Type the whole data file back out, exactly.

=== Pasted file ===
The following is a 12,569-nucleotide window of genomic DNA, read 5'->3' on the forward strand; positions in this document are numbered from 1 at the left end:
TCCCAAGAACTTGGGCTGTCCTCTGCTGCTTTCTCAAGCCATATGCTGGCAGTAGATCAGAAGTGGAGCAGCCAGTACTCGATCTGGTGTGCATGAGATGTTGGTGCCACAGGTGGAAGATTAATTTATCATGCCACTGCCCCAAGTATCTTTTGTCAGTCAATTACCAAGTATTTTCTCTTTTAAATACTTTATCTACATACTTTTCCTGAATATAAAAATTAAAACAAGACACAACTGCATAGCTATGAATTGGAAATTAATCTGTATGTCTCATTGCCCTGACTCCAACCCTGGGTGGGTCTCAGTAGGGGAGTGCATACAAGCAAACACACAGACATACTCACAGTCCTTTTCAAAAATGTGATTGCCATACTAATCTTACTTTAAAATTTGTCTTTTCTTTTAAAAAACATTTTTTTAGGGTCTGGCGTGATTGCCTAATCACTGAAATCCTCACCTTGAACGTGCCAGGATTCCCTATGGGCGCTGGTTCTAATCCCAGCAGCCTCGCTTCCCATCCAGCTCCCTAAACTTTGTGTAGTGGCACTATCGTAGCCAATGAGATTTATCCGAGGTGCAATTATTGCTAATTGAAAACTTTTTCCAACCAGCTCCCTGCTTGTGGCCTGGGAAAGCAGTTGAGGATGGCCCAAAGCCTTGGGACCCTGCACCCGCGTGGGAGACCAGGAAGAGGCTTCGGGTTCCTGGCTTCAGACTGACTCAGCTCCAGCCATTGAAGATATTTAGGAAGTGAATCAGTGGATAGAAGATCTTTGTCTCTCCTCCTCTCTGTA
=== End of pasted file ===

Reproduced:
The following is a 12,569-nucleotide window of genomic DNA, read 5'->3' on the forward strand; positions in this document are numbered from 1 at the left end:
TCCCAAGAACTTGGGCTGTCCTCTGCTGCTTTCTCAAGCCATATGCTGGCAGTAGATCAGAAGTGGAGCAGCCAGTACTCGATCTGGTGTGCATGAGATGTTGGTGCCACAGGTGGAAGATTAATTTATCATGCCACTGCCCCAAGTATCTTTTGTCAGTCAATTACCAAGTATTTTCTCTTTTAAATACTTTATCTACATACTTTTCCTGAATATAAAAATTAAAACAAGACACAACTGCATAGCTATGAATTGGAAATTAATCTGTATGTCTCATTGCCCTGACTCCAACCCTGGGTGGGTCTCAGTAGGGGAGTGCATACAAGCAAACACACAGACATACTCACAGTCCTTTTCAAAAATGTGATTGCCATACTAATCTTACTTTAAAATTTGTCTTTTCTTTTAAAAAACATTTTTTTAGGGTCTGGCGTGATTGCCTAATCACTGAAATCCTCACCTTGAACGTGCCAGGATTCCCTATGGGCGCTGGTTCTAATCCCAGCAGCCTCGCTTCCCATCCAGCTCCCTAAACTTTGTGTAGTGGCACTATCGTAGCCAATGAGATTTATCCGAGGTGCAATTATTGCTAATTGAAAACTTTTTCCAACCAGCTCCCTGCTTGTGGCCTGGGAAAGCAGTTGAGGATGGCCCAAAGCCTTGGGACCCTGCACCCGCGTGGGAGACCAGGAAGAGGCTTCGGGTTCCTGGCTTCAGACTGACTCAGCTCCAGCCATTGAAGATATTTAGGAAGTGAATCAGTGGATAGAAGATCTTTGTCTCTCCTCCTCTCTGTA